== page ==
The culture of an organisation is a strange and wonderful thing. Hard to pin down – hard sometimes even to discern – and carrying enormous implications for the organisation, its leaders and its staff.
Many writers have explored the subject over decades; Kevan Johnson and Gerry Scholes, Edgar Schein and John Kotter are among many of the key voices in the field. Their theories have some common threads and all agree that it is ultimately something to do with ‘the way things work around here’.
Johnson and Scholes explore the idea of a ‘web of influencing factors’, Schein talks about a ‘shared pattern of assumptions’, while Kotter and others raise the idea that an organisation has an overarching culture and ‘several subcultures’ in different parts of the operation. Clearly there is more to their work than simply those few headlines, but it paints a broad picture of the issues we are discussing here.
In this article, I want to take a slightly different tack. (That should come as no surprise to anyone who’s read my work.) I’m not trying to be controversial or to go against the grain; I agree broadly with all of these thinkers. I merely want to shift the conversation sideways to explore how an organisation’s culture – and subculture – affects the mental health and wellbeing of its people.
Let’s start with organisational structure
Many organisations are saddled with a structure that was designed for a time that no longer exists – especially as we move into a post-pandemic world. They are often hierarchical and organised in silos and cliques. Information and authority moves vertically, while the work mostly needs to happen horizontally from team to team.
This type of design automatically creates division, disconnection, internal competition and pecking orders. It often prevents any hope of genuine inclusion or diversity, instead creating homogeneity and self-reinforcing sub-cultures with their own community of practice, language and set of assumptions. Those then by definition are often viewed as ‘alien’, ‘nothing like us’ and usually just ‘wrong’ or at the very least inferior.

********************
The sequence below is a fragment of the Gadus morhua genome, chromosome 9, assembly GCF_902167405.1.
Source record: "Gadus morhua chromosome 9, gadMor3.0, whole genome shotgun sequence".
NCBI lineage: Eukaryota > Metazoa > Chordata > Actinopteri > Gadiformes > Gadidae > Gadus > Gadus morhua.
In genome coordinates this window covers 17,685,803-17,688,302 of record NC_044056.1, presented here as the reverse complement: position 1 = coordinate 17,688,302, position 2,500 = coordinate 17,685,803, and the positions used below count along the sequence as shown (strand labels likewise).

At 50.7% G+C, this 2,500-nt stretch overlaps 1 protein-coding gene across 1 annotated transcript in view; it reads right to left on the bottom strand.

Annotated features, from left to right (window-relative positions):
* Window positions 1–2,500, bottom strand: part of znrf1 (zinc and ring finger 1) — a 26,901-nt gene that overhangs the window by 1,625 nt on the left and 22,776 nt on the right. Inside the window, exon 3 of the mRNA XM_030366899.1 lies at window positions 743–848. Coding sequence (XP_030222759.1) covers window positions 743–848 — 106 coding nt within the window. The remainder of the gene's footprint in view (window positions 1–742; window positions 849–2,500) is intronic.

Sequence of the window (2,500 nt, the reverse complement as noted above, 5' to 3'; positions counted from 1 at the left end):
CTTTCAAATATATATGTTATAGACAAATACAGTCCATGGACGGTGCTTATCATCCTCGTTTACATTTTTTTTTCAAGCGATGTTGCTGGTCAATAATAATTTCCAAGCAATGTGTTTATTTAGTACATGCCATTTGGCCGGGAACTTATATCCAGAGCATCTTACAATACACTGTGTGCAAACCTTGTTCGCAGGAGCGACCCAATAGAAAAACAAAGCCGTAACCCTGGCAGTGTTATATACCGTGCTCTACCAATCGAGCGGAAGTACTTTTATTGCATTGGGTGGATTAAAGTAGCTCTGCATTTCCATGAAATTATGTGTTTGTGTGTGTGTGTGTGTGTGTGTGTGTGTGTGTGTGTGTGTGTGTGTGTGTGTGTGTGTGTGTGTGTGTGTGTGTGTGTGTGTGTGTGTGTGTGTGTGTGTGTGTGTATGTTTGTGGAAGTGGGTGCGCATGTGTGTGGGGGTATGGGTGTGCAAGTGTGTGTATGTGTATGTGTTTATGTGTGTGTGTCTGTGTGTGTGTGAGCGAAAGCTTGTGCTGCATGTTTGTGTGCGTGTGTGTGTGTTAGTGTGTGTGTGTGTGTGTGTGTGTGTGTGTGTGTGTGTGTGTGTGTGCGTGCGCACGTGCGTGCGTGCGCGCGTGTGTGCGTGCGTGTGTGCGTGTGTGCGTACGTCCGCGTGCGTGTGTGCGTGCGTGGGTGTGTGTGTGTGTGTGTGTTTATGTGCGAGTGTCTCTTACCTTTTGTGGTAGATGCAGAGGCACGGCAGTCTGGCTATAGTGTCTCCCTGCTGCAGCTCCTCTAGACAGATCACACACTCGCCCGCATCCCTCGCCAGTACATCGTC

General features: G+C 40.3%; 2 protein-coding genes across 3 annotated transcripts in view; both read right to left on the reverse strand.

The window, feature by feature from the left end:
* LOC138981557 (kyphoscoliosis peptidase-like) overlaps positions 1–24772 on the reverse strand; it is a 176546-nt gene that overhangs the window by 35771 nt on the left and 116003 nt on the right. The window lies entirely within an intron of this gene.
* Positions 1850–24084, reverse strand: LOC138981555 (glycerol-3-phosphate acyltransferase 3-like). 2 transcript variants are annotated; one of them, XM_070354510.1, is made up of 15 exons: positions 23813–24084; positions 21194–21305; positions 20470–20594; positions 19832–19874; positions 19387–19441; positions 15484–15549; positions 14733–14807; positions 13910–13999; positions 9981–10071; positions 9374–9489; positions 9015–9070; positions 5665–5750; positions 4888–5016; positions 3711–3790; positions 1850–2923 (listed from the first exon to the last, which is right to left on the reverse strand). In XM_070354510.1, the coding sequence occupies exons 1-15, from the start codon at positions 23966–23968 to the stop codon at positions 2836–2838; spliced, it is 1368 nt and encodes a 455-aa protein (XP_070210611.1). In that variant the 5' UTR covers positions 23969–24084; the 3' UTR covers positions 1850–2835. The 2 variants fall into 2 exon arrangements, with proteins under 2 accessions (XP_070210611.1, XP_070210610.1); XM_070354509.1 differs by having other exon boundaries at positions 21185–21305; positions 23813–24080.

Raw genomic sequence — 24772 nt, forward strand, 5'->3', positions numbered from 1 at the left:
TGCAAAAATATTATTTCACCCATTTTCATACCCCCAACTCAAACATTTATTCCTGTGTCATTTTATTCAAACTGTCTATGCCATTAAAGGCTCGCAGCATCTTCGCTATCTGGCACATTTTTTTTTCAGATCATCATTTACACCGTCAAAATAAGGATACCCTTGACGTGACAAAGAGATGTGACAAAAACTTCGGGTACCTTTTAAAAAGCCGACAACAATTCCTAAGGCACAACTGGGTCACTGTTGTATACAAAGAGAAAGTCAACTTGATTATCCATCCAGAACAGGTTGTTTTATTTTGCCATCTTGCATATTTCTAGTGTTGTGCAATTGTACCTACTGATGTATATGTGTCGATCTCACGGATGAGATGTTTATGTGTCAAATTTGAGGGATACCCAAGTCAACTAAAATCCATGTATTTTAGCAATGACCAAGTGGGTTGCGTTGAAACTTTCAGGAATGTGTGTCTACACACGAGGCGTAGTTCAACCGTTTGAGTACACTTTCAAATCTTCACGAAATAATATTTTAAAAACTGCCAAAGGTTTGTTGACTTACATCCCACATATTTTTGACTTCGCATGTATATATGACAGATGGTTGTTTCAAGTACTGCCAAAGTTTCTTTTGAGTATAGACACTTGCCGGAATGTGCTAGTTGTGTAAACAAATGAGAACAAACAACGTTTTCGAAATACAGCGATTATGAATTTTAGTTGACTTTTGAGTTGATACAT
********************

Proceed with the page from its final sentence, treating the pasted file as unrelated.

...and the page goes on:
From a mental health perspective, some of that can actually be beneficial – giving members of the different groups a sense of belonging and a support network.
However, it also has some significant downsides:
- The support network may be very small and potentially volatile. If you’re not the ‘most popular kid in school’ it is very easy to become an ‘outsider’ excluded from a clique.
- If you’re new, it can be hard to break into the inner circle – and if you don’t agree with the prevailing culture or assumptions on which that circle is based, you can feel very isolated and even be subjected to damaging behaviours or bullying.
- If it sounds to you as though I’m speaking from personal experience, then you’re right: and I am. I have experienced, in my younger days and even more recently, the cold chill of being ostracised due to my background, role or personality. I’ve been bullied, yelled at and subjected to harassment. I’ve also worked in caring and supportive cultures where those same features that caused others to want to exclude me have been valued, welcomed and included.
The difference? The leaders in those environments. Their attitudes, language and behaviours shaped the culture and set the tone – just as yours do now.
It is human nature to want to belong – and for many, feeling inside a group is heightened by having people they can view, and treat, as outsiders. This can be a root cause of racism, homophobia, bullying behaviour or simply shutting the door against others in order to exert personal power.
All of this obviously has implications for the mental health and wellbeing of those who have felt excluded by the culture – but it affects those inside the circle too. Bullies’ behaviours are often prompted by their own experiences of exclusion. (For what it’s worth, the ‘sins’ that got in my way were being ginger, coming from a council slum, having a very high IQ and making sarcastic comments to prove it – oh and being called ‘Nigel’ in a dodgy school and area where other kids were called Wayne or Danny or Bonehead.)
The key point to reflect on here is to recognise that the culture and subcultures of an organisation are not predetermined. They are not an automatic consequence of sector, size or the senior leaders. They are not set in stone. Culture is created by the behaviour of leaders at every level and through the values that everyone in the organisation lives by. The behaviour we tolerate is the standard we set. We create, shape and sustain culture not just by what we do, but also by what we say, what we don’t and what we allow.
The killer question then: What culture do you want and need in your organisation now – and what are you doing to create and shape it?
For more articles exploring mental health and wellbeing, visit CMI’s hub.
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